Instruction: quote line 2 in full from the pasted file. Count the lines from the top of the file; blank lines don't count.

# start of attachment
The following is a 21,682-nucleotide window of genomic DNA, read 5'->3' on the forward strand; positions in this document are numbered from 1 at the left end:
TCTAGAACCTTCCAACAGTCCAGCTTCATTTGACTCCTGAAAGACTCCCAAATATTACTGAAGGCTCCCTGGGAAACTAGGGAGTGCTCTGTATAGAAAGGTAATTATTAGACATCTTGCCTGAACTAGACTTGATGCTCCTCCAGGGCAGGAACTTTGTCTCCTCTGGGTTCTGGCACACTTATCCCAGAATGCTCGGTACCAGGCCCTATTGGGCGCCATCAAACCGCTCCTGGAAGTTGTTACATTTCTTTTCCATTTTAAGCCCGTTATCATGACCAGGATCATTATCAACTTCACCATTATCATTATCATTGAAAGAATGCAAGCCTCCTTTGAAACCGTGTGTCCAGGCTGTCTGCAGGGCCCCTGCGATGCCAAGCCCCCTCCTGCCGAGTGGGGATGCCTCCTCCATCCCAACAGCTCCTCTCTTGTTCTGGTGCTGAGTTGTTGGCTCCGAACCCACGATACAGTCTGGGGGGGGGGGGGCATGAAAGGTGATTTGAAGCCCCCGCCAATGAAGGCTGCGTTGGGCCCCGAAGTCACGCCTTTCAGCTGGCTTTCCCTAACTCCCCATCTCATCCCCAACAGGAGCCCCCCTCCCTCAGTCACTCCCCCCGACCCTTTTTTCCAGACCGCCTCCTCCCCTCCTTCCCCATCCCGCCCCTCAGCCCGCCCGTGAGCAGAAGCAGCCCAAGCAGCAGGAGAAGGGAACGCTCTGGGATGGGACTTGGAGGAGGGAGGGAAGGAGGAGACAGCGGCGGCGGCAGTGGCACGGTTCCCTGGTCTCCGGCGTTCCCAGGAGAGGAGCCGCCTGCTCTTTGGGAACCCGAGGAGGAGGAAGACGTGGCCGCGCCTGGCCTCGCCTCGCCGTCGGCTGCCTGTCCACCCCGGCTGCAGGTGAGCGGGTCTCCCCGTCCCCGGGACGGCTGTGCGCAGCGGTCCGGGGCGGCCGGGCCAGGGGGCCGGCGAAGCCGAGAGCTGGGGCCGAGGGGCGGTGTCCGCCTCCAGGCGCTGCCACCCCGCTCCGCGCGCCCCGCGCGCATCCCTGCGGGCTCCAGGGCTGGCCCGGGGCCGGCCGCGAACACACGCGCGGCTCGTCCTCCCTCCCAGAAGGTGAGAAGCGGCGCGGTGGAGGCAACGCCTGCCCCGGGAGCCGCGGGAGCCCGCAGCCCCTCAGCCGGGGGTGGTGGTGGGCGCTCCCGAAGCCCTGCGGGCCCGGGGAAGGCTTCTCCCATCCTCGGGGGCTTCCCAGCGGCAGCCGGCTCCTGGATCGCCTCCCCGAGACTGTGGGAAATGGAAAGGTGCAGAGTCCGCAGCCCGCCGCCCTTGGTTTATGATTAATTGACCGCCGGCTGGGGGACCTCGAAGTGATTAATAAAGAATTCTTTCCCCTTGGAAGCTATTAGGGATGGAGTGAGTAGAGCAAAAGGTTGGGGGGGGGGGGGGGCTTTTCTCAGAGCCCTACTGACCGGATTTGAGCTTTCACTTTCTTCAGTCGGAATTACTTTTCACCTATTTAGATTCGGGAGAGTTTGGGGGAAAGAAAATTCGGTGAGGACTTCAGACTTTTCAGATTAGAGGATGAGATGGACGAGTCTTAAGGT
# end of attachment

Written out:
TCTAGAACCTTCCAACAGTCCAGCTTCATTTGACTCCTGAAAGACTCCCAAATATTACTGAAGGCTCCCTGGGAAACTAGGGAGTGCTCTGTATAGAAAGGTAATTATTAGACATCTTGCCTGAACTAGACTTGATGCTCCTCCAGGGCAGGAACTTTGTCTCCTCTGGGTTCTGGCACACTTATCCCAGAATGCTCGGTACCAGGCCCTATTGGGCGCCATCAAACCGCTCCTGGAAGTTGTTACATTTCTTTTCCATTTTAAGCCCGTTATCATGACCAGGATCATTATCAACTTCACCATTATCATTATCATTGAAAGAATGCAAGCCTCCTTTGAAACCGTGTGTCCAGGCTGTCTGCAGGGCCCCTGCGATGCCAAGCCCCCTCCTGCCGAGTGGGGATGCCTCCTCCATCCCAACAGCTCCTCTCTTGTTCTGGTGCTGAGTTGTTGGCTCCGAACCCACGATACAGTCTGGGGGGGGGGGGGCATGAAAGGTGATTTGAAGCCCCCGCCAATGAAGGCTGCGTTGGGCCCCGAAGTCACGCCTTTCAGCTGGCTTTCCCTAACTCCCCATCTCATCCCCAACAGGAGCCCCCCTCCCTCAGTCACTCCCCCCGACCCTTTTTTCCAGACCGCCTCCTCCCCTCCTTCCCCATCCCGCCCCTCAGCCCGCCCGTGAGCAGAAGCAGCCCAAGCAGCAGGAGAAGGGAACGCTCTGGGATGGGACTTGGAGGAGGGAGGGAAGGAGGAGACAGCGGCGGCGGCAGTGGCACGGTTCCCTGGTCTCCGGCGTTCCCAGGAGAGGAGCCGCCTGCTCTTTGGGAACCCGAGGAGGAGGAAGACGTGGCCGCGCCTGGCCTCGCCTCGCCGTCGGCTGCCTGTCCACCCCGGCTGCAGGTGAGCGGGTCTCCCCGTCCCCGGGACGGCTGTGCGCAGCGGTCCGGGGCGGCCGGGCCAGGGGGCCGGCGAAGCCGAGAGCTGGGGCCGAGGGGCGGTGTCCGCCTCCAGGCGCTGCCACCCCGCTCCGCGCGCCCCGCGCGCATCCCTGCGGGCTCCAGGGCTGGCCCGGGGCCGGCCGCGAACACACGCGCGGCTCGTCCTCCCTCCCAGAAGGTGAGAAGCGGCGCGGTGGAGGCAACGCCTGCCCCGGGAGCCGCGGGAGCCCGCAGCCCCTCAGCCGGGGGTGGTGGTGGGCGCTCCCGAAGCCCTGCGGGCCCGGGGAAGGCTTCTCCCATCCTCGGGGGCTTCCCAGCGGCAGCCGGCTCCTGGATCGCCTCCCCGAGACTGTGGGAAATGGAAAGGTGCAGAGTCCGCAGCCCGCCGCCCTTGGTTTATGATTAATTGACCGCCGGCTGGGGGACCTCGAAGTGATTAATAAAGAATTCTTTCCCCTTGGAAGCTATTAGGGATGGAGTGAGTAGAGCAAAAGGTTGGGGGGGGGGGGGGGCTTTTCTCAGAGCCCTACTGACCGGATTTGAGCTTTCACTTTCTTCAGTCGGAATTACTTTTCACCTATTTAGATTCGGGAGAGTTTGGGGGAAAGAAAATTCGGTGAGGACTTCAGACTTTTCAGATTAGAGGATGAGATGGACGAGTCTTAAGGT